The How-To Geek Guide to Learning Photoshop, Part 1: The Toolbox

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Photoshop is one of the most intimidating programs for any beginner, but has powerful image editing ability for any skill level. Look through a fresh install of CS5, and learn the basic tools and info to help you get started.

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Out of the box, this is what your default CS5 installation will look like. It looks even more intimidating than older versions, so let’s spend a few minutes taking a basic look around the program, demystify it, and get you editing your photographs, painting, or whatever you might want to do with your fresh install.

Starting your Custom Workspace

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You’re going to want to move your panels and palettes around in an effort to get comfortable with your new install. In this area of your screen, you’ll see various “Workspaces,” which are the various arrangements of said palettes and panels. This can be helpful, because you might want a different arrangement for editing photos than you’ll use if you are also a painter or designer.

CS5 autosaves your changes to your workspaces, so create a new, custom one to play around in. You can always edit your stock Workspaces to fit your liking later.

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Click the sshot-482 to bring up the contextual menu. Create a “New Workspace” and name it anything you like. Use your own name, or anything that suits you. Make certain to pick “Keyboard Shortcuts” and “Menus” as you can edit both of them and tie them to your workspace.

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Click your new workspace and feel free to play around in it.

Customizing the Toolbox

sshot-483 The toolbox is where you get all your mouse or cursor-based tools. By default, it is locked to the side of the screen in a panel area. By clicking the sshot-483 arrow, you can bring up a condensed version in your panel. The sshot-483 is a toggle, that will switch between the two versions.You can also click and drag the sshot-483 to create a “free floating” version of the toolbox.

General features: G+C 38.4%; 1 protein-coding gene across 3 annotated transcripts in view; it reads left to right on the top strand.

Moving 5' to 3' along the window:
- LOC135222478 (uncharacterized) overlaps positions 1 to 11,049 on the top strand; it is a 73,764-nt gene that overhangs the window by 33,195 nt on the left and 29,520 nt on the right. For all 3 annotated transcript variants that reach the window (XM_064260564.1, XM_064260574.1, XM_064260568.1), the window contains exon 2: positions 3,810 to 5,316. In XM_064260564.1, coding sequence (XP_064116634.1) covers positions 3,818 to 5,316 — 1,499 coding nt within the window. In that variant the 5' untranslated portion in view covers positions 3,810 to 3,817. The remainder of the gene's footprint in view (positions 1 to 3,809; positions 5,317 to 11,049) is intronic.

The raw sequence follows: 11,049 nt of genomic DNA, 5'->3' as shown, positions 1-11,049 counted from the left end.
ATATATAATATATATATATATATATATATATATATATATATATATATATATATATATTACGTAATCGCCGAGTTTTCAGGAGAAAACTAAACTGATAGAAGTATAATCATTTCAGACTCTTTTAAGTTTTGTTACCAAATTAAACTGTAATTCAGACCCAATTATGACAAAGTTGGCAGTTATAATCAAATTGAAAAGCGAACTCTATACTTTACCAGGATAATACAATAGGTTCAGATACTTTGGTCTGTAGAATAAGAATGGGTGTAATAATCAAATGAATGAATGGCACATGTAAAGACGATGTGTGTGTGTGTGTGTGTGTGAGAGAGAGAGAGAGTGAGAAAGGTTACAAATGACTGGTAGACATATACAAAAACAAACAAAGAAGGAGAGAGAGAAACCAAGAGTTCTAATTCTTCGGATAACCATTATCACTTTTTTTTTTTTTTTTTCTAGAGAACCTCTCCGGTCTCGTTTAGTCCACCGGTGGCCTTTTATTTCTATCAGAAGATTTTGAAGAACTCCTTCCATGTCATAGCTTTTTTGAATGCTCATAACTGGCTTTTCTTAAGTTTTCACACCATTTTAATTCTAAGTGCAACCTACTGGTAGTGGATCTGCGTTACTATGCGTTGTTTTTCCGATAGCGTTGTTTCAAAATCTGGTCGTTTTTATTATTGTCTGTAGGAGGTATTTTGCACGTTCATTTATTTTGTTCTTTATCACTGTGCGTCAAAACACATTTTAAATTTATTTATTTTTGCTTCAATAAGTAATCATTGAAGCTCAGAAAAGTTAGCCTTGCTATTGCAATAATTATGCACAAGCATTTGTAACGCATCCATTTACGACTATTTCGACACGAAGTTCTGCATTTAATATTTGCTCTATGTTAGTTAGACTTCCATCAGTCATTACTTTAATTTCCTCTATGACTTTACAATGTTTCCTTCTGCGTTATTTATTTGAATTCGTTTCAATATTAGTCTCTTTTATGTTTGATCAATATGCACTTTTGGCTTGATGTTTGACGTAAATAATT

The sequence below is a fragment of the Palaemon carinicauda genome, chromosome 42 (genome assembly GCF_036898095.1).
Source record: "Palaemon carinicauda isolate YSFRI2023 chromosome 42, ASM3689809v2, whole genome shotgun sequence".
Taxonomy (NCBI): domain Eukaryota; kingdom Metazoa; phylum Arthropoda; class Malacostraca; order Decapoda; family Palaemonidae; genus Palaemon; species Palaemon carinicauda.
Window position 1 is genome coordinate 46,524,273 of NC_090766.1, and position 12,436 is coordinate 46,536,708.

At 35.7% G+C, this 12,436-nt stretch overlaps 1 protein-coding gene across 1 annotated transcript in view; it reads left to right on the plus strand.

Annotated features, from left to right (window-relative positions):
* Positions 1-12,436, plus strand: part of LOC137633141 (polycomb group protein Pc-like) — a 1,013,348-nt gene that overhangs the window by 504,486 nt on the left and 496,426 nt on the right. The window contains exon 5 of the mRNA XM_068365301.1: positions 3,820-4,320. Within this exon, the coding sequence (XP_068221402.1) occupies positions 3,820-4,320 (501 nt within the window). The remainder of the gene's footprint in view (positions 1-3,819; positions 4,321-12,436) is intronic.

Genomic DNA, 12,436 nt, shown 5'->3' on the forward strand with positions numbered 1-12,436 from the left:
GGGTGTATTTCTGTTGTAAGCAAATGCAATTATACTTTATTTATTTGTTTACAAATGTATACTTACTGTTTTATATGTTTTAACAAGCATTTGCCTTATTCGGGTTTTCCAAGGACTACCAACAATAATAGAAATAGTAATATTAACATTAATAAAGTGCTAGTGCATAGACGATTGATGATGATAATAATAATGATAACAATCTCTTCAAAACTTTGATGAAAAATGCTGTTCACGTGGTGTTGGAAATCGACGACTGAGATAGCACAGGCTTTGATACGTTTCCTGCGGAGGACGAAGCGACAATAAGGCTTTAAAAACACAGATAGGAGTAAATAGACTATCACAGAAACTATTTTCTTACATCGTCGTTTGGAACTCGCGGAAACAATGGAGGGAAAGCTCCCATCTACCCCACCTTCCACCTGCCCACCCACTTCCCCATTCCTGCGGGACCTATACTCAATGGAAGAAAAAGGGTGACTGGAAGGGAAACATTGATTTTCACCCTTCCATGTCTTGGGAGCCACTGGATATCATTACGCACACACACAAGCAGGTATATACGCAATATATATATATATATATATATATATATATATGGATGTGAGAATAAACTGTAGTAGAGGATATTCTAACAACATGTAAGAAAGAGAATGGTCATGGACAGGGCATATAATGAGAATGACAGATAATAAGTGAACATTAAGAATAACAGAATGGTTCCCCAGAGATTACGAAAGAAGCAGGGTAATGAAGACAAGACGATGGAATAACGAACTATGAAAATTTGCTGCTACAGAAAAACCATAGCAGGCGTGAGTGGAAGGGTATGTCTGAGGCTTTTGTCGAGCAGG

sshot-484 The aforementioned double column format of the toolbox. Now that we’ve identified that we can change the shape of the toolbox, let’s briefly look at what’s available in it.

The Options Palette

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At the top of your screen, directly under your menus, you’ll see the options palette. When you select different tools, you’ll have the various options you can edit here. Each tool is complex without these options, and can become extremely powerful with knowledge of its options.

What’s in the Toolbox?

marquee Rectangular Marquee Tool: Shortcut key m. The basic selection tool, marquee, AKA “Marching Ants” allows you to select areas of layers or flattened photographs. Shift + M  will cycle through to the various other selection tools, including the ellipse tool. You can hold Shift while drawing marquees to create squares.
move tool Move Tool: Shortcut key v . The basic move tool. Once you select an area, choose the move tool to move it around. You can also move whole layers without selecting them.
lasso Lasso Tool: Shortcut key L . Another selection tool, allows you to draw quick, shaped selections around parts of your image. Shift + L will cycle through the alternate lasso tools, including Polygonal Lasso and Magnetic Lasso tools.
quick selection Quick Selection Tool: Shortcut key w . A rough selection tool that works like a paintbrush. Brush around in an area, and Photoshop will read your image and try and guess what you’re trying to select. Press Shift + W to get the indispensible magic wand tool, which is a Bucket Fill or Flood style tool for selections.
crop Crop Tool: Shortcut key c . Draws rectangular selections, then cuts your image down to the rectangle you draw. Very useful for straightening crooked images. Press Shift + C to pick the Slice Tool and Slice Select tools, useful for creating multiple images from a single one, usually for web content.
eyedropper Eyedropper Tool: Shortcut key i . Picks a color from any document you have open. Shift + I will cycle through the tools: Color Sampler, Ruler, and Note Tool.
healing brush Spot Healing Brush Tool: Shortcut key j. Useful for erasing blemishes, scratches or unwanted noise from images automatically by painting over them. Press Shift + J to find the Healing Brush, Patch Tool, and Red Eye tools.